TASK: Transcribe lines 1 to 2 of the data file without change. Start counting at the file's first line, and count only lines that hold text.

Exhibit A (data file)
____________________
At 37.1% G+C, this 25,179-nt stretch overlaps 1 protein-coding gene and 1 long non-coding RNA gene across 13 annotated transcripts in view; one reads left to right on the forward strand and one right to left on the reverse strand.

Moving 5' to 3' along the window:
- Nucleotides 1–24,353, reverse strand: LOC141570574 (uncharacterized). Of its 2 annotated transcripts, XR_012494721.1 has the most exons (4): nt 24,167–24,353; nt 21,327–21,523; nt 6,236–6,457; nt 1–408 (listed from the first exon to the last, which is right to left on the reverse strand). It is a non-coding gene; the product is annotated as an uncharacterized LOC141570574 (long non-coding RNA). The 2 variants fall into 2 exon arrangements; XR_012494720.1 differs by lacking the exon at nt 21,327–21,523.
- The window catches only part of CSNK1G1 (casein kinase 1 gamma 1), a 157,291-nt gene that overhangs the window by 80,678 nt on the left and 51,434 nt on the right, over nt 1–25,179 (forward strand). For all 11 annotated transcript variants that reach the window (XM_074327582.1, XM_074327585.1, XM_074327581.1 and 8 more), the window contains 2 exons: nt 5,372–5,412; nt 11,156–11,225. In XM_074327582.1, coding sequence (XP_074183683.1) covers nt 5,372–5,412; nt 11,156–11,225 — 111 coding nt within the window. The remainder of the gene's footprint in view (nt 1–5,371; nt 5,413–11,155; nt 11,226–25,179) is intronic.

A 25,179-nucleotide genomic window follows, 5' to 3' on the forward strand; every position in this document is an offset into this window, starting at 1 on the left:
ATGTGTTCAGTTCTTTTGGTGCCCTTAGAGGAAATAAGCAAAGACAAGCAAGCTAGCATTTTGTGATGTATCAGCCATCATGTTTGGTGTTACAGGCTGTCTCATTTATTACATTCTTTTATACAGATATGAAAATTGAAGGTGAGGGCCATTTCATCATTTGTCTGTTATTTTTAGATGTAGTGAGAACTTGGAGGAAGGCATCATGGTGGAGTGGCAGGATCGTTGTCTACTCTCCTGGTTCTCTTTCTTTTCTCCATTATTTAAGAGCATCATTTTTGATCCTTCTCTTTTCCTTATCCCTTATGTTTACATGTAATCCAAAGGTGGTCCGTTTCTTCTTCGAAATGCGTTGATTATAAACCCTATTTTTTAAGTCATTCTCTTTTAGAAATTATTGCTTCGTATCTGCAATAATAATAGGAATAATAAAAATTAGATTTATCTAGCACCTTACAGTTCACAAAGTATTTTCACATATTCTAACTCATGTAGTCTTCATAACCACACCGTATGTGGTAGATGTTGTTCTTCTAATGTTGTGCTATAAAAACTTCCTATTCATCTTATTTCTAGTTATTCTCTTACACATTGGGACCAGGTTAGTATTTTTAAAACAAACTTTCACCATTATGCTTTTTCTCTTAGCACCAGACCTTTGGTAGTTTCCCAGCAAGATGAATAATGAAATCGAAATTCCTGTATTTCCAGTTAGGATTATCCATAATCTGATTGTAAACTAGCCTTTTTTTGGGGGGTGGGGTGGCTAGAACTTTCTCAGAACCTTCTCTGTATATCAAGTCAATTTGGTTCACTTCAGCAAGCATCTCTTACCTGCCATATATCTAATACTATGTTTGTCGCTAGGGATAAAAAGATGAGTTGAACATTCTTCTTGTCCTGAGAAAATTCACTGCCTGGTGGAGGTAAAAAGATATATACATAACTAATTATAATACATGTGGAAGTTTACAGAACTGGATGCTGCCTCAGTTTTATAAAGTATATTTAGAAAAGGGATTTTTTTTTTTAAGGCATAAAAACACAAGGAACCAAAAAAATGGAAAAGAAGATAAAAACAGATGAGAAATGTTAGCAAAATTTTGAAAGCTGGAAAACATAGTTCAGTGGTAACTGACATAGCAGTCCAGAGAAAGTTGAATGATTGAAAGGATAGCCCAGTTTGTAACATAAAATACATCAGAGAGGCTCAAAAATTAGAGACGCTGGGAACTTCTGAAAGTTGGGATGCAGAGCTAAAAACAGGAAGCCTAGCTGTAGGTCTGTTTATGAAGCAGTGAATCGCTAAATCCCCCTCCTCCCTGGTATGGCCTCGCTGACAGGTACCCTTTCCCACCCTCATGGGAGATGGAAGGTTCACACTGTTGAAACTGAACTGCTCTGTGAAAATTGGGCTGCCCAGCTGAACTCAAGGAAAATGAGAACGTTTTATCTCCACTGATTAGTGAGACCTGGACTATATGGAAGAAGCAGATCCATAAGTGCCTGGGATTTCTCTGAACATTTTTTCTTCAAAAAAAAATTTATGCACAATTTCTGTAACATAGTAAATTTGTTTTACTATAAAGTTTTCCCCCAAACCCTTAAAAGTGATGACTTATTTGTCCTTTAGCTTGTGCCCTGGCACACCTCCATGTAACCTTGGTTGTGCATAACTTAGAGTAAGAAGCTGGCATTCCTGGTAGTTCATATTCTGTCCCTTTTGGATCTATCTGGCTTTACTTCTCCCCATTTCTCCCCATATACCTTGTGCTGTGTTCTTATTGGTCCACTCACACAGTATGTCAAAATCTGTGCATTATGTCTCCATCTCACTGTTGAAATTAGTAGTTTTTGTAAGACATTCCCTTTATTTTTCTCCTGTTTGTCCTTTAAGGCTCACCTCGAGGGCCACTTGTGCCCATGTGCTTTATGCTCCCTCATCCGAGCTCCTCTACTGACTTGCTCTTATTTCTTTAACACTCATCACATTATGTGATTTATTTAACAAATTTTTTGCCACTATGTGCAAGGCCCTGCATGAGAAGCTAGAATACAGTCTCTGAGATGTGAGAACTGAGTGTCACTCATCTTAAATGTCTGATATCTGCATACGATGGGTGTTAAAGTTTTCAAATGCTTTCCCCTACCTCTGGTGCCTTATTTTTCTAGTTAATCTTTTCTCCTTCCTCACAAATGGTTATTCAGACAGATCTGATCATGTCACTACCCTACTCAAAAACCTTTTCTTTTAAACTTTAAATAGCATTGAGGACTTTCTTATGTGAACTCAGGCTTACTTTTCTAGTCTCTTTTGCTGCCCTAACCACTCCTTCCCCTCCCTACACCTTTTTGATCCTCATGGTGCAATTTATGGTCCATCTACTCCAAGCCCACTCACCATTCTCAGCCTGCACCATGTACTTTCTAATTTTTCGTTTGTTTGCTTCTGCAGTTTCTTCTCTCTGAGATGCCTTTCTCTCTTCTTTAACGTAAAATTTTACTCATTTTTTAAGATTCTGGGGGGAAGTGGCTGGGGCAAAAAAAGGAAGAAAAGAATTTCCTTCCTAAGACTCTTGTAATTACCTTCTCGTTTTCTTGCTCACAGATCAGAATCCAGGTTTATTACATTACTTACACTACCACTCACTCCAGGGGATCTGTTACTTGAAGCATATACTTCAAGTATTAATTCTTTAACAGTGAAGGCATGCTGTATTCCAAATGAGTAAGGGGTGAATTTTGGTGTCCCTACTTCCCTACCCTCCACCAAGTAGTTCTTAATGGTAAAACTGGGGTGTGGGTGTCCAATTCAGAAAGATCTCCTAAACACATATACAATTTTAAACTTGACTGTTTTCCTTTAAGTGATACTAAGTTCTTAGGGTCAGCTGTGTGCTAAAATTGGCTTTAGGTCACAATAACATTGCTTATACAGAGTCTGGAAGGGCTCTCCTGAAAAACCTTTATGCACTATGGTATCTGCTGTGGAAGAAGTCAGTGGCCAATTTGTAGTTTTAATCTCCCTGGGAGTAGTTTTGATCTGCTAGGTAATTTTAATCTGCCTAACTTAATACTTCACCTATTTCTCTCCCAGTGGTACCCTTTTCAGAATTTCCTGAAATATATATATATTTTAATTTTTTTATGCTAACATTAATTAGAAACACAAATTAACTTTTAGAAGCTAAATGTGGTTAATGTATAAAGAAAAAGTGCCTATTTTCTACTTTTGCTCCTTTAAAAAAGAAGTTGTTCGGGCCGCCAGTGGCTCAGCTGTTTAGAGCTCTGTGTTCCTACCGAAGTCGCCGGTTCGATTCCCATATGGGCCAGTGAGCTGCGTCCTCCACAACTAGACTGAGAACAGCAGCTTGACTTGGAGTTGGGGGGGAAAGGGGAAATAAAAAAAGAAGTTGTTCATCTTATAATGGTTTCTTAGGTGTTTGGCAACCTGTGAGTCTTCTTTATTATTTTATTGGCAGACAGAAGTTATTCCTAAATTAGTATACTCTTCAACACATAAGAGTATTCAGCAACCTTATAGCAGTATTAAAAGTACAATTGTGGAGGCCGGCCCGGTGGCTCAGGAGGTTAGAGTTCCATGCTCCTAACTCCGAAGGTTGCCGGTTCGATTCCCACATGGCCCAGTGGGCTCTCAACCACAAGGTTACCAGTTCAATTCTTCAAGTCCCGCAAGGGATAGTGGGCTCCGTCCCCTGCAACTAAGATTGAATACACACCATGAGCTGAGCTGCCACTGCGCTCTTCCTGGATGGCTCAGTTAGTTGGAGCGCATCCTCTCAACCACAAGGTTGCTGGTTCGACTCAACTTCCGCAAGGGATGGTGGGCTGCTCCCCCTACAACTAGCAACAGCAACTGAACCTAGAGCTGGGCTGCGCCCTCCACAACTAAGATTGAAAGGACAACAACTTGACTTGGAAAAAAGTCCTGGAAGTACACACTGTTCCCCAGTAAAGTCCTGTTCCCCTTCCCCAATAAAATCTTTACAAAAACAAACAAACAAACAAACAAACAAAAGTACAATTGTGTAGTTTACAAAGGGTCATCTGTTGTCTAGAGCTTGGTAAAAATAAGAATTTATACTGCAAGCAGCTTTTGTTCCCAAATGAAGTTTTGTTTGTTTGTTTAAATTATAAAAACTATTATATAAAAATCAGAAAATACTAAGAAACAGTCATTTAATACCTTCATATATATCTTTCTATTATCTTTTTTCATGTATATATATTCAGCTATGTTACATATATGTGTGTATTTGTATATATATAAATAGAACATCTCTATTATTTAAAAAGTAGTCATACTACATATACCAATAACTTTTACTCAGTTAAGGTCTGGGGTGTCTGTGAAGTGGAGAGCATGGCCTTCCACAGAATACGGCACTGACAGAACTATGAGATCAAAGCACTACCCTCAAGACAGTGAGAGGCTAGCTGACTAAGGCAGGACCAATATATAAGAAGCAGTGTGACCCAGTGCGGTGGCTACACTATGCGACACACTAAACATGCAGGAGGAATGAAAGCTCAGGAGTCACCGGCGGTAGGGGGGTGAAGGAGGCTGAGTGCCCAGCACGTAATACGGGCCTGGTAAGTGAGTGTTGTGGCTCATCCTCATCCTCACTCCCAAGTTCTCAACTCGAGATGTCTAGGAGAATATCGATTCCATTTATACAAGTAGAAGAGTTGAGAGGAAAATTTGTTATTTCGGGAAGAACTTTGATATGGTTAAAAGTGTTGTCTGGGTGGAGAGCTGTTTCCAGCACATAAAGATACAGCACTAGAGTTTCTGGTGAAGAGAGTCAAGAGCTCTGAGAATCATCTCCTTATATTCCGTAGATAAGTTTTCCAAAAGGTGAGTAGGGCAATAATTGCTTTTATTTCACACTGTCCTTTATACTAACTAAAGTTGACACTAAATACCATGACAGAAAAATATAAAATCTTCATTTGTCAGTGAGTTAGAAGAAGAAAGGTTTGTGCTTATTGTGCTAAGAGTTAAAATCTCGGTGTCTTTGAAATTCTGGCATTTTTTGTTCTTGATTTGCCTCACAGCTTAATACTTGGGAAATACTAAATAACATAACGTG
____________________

At 37.1% G+C, this 25,179-nt stretch overlaps 1 protein-coding gene and 1 long non-coding RNA gene across 13 annotated transcripts in view; one reads left to right on the forward strand and one right to left on the reverse strand.

Moving 5' to 3' along the window: